You hit upon a point that is germane throughout teams and conferences…mismanagement of talent. On the one hand, coaches and staffs must try to mature these young children into men of character and purpose while they have them, despite all the distractions and exaltations they may bring with them or gain due to their success at the college level. Molding these young men, who sometimes were taught differing systems and techniques, and try to have them achieve success in football and other athletics while matriculating successfully and hopefully gaining knowledge in academics that will help them throughout their lives is a great challenge.

    Tragic are the stories that we hear year after year about men in their 20s who earned many millions in pro sports but are now destitute, due to poor investments and mismanagement of their wealth. The examples of success such as Earvin “Magic” Johnson, Dr. “J” Julius Ervin, “Shaq” Shaquille O’Neal, are not the rule.

    We know of some who lost all their earnings due to not understanding how to even balance their check book or simple investing. Some times they trusted a business manager and could not even read the mandated report of their investments they received yearly. We will not mention them because they should not be further embarrassed. It seems every few months a new story is released by ESPN, CBS, etc. about such athletes.

    Your view is refreshing and sobering and considers their recent history. I guess over the past six decades or so that our family has been involved as participants and fans of college football that the biggest change we have seen is the huge increase of money. This has been especially over the past several decades into the SEC which has resulted in huge increases in coaches’ salaries, bigger and more luxurious stadiums, and all the rest.

    Most of the NCAA violations involve money, sometimes a measly few dollars to the $312 for Georgia Tech which has cost them the ACC championship and $100,000. If the NCAA thinks they can police the present member university situation, they are sorely mistaken. A staff increase of 300% would not be adequate. Self reporting (and opponent reporting if the truth be known) is the key to the NCAA investigations.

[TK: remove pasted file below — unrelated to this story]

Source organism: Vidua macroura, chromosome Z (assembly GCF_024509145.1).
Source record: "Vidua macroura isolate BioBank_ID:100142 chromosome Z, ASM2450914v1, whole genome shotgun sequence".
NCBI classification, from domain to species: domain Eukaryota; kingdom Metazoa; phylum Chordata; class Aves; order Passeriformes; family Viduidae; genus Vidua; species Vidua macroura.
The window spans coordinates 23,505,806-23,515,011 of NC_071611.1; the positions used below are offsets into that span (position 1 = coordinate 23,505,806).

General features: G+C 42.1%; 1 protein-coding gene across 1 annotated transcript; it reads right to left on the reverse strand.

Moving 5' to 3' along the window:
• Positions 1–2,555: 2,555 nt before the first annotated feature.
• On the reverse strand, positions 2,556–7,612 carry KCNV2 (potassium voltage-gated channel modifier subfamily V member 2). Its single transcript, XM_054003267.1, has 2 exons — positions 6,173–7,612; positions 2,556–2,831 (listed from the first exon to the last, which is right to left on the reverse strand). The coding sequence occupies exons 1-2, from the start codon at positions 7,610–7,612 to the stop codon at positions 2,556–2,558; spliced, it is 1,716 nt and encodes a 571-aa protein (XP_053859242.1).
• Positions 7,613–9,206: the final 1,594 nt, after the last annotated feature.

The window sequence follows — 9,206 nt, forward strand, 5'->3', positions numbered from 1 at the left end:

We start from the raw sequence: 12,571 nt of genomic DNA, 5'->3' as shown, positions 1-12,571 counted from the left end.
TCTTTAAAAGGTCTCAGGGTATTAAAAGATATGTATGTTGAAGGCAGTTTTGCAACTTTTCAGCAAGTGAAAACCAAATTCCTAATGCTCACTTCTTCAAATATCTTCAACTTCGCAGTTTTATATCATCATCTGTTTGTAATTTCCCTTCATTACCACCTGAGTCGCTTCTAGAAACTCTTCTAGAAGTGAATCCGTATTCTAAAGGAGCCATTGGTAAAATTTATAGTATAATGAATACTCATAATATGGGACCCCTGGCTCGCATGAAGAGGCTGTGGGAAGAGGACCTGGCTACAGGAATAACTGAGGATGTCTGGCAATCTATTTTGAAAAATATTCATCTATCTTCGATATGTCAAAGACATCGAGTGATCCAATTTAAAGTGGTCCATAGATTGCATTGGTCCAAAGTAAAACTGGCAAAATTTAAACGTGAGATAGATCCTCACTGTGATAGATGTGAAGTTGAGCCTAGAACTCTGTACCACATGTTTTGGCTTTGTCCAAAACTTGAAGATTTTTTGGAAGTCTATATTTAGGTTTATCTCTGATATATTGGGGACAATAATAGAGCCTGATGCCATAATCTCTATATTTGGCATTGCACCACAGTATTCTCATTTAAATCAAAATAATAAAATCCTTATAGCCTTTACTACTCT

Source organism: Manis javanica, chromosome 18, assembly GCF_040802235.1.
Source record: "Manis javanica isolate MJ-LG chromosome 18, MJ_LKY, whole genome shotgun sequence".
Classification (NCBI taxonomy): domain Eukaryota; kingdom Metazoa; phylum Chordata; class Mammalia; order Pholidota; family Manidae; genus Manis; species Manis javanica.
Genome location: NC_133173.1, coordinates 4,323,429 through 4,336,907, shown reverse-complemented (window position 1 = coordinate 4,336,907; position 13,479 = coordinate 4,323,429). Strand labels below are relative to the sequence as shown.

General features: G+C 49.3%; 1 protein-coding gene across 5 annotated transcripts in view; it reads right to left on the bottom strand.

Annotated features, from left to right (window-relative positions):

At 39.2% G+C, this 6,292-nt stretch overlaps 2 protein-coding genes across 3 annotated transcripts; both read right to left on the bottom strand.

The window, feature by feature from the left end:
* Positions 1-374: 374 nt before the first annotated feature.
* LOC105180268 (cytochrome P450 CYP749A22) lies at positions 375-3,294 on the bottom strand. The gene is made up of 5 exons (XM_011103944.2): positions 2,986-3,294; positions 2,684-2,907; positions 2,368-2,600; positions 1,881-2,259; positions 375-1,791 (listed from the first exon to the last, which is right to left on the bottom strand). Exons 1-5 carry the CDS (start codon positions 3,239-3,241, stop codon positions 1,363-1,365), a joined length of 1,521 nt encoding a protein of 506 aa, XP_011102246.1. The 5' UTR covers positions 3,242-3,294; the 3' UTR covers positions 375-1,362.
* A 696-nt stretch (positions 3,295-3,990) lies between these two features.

5. centexhorn says: Jul 19, 2011 7:53 AM


    You conveniently forget that our quarterback — the winningest quarterback in college football history — was knocked out of the national championship game on the first drive as he was driving down the field to score. Regardless of if you think we would have won or not, you’ve got to admit that we certainly would have had a better chance of winning had Colt McCoy not gotten hurt. If we had won in 2009 (and there’s a good possibility we would have), that would make it 2 national championships and that ain’t too shabby.

  6. centexhorn says: Jul 19, 2011 7:56 AM

    Regarding the NCAA and the LHN, I really hope they work it out so that the network does not *pay* high school teams for the right to broadcast their games. That would be a horrible development and not something I could support as a Texas fan.

  7. mdnittlion says: Jul 19, 2011 7:55 PM

    @ southernpatriots

    I always appreciate your intelligent responses, although speaking as someone who applied to Notre Dame and had a few cousins that went there, I believe just like Northwestern, Stanford and Boston College the academic requirements to attend the school is so high I think they miss out on some talented players that in terms of academics who are better suited for a public university. Just to be clear I don’t mean dumb kids just students that more than likely wouldn’t get into Harvard.

    @ centexhorn

    I’ll admit the fact that if Colt had stayed in the game there’s a good chance UT wins that game. But your statement only proves my point.

    What coach doesn’t prepare the back-up for the just encase situation that could arise during any game. Gilbert wasn’t recruited to walk around Austin in a UT jersey picking up girls or to hold a clip board for 14 games during a season, he was put on scholarship to play at the flagship school in the state of Texas. When Colt goes down with an injury it’s Gilbert’s job to be ready, of course since UT mismanaged coaching him he wasn’t ready to play. Gilbert said it himself in an interview this past Christmas “he was surprised cause Colt never gets hurt”.

    You forgot to mention UT should have contented for the NC in 03 & 04 & 08, but Mack Brown couldn’t finish the job any of those times. A lot of fans come down on Bob Stoops for losing the NC so many times, I’d like to point out at least he got to the game, which is more than Texas pulled out with some of the best signal callers in the modern era. Before I forget I’m sure after this year that kid from Boise State beats Colt’s record for most wins.